Burn injuries are a leading cause of morbidity due to prolonged hospitalisation, disfigurement, and disability. Within Australia and New Zealand, burn clinicians have adopted a biopsychosocial model of care and strongly advocate for multidisciplinary care as the gold standard in burn injury management. Appropriate and early allied health involvement positively influences burn recovery and long-term quality of life.
A recent study using data from the Burns Registry of Australia and New Zealand (BRANZ) reveals an extremely high level of adherence to desired allied health assessments in the early stages of a hospital admission.
Researchers analysed admissions data for more than 5,000 adult patients admitted to a specialist burn service for more than 48 hours between July 2016 and June 2020. The focused on three allied health assessments patients should receive during the first 48 hours of their stay:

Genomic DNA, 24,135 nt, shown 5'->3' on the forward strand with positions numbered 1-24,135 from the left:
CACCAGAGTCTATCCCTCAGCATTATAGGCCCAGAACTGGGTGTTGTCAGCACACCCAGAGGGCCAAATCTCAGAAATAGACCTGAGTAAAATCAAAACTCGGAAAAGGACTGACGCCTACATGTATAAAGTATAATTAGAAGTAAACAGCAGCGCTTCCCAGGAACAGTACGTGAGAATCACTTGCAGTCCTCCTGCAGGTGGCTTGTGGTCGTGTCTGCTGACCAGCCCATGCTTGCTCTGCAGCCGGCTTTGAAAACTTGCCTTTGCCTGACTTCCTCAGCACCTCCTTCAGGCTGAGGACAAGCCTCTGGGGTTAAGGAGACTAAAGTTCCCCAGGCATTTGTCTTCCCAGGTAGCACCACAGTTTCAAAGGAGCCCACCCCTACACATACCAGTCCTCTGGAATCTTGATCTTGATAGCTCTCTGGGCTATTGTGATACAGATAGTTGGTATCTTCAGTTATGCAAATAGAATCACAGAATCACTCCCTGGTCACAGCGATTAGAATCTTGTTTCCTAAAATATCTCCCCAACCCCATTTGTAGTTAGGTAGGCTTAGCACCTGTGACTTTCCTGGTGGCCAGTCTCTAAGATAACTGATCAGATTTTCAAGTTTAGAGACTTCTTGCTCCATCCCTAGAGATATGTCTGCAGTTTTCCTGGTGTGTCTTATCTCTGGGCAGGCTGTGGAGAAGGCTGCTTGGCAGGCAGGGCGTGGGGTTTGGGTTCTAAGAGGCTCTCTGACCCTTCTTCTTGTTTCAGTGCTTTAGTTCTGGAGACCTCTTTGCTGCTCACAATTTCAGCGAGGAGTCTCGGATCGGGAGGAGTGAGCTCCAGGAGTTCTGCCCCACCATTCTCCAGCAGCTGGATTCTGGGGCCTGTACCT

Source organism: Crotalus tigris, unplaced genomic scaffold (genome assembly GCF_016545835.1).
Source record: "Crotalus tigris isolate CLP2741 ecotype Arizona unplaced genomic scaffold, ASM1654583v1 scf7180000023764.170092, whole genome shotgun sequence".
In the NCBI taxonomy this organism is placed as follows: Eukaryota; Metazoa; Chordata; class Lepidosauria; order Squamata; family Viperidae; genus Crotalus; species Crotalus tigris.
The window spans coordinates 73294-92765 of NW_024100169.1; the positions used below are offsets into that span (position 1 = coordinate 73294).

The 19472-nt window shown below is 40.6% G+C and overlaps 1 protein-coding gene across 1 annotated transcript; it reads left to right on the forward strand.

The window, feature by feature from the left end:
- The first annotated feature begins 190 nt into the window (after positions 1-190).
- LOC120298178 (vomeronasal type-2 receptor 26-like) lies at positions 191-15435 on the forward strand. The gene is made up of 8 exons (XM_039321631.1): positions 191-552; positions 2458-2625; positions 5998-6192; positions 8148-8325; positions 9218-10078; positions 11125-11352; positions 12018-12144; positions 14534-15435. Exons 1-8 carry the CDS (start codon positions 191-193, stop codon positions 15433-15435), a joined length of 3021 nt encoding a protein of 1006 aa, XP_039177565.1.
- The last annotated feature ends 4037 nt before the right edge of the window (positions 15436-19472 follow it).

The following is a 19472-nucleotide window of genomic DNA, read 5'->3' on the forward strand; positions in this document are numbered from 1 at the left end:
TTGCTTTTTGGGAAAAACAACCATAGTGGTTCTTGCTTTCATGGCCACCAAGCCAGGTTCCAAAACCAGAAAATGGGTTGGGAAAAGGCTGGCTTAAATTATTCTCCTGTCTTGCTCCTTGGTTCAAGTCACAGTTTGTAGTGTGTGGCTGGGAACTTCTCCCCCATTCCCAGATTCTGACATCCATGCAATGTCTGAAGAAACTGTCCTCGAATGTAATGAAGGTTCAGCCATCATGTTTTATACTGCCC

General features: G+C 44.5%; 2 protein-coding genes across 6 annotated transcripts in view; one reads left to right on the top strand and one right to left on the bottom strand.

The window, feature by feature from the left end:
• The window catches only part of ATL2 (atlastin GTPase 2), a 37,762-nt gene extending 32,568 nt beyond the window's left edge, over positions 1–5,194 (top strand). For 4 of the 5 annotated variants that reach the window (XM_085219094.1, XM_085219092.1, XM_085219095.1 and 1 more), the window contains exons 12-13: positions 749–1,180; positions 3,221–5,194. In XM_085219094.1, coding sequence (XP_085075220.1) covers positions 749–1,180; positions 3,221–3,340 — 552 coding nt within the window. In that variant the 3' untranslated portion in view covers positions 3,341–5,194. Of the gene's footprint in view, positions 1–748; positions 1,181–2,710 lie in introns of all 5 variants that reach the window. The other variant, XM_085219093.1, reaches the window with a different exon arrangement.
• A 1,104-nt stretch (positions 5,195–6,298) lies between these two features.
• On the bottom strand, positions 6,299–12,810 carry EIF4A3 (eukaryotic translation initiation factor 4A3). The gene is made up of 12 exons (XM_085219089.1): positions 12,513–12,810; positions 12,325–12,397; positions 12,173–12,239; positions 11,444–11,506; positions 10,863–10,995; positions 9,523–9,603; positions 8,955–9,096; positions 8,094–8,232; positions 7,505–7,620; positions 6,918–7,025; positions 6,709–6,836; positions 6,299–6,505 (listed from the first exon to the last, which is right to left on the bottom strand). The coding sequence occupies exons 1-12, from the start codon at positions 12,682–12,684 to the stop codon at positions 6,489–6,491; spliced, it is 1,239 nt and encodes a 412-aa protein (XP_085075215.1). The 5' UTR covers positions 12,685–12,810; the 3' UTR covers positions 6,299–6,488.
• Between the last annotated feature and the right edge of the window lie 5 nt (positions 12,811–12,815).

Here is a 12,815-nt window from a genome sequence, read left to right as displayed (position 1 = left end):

- A physical functioning assessment (performed by a physiotherapist or occupational therapist);
- A malnutrition risk screening assessment; and
- A psychosocial risk screening assessment.
Ninety-seven percent of patients received at least one of the three allied health assessments within 48 hours of admission, while 69% received all three assessments. Patients who received all three assessments had sustained more severe injuries compared to their counterparts who received fewer assessments. In particular, a greater proportion of patients had a burn affecting more than 20% of their body, had full thickness burns, and had inhalation injuries.
Importantly, only three percent of patients did not receive any of the three allied health assessments in the early stages of their admission. A greater proportion of patients who did not receive any assessments were admitted on a Saturday. Inadequate or inconsistent allied health staffing on weekends may explain these findings, but further investigation is required.
These findings show multidisciplinary allied health teams provide a high level of care to patients admitted to specialist burn services across Australia and New Zealand. Allied health input appears to be prioritised towards patients with more severe injuries, highlighting the importance of early rehabilitation in these patients.
Read the full paper, “Adherence with early allied health assessments in specialist burn services”, published in the Journal of Burn Care & Research here.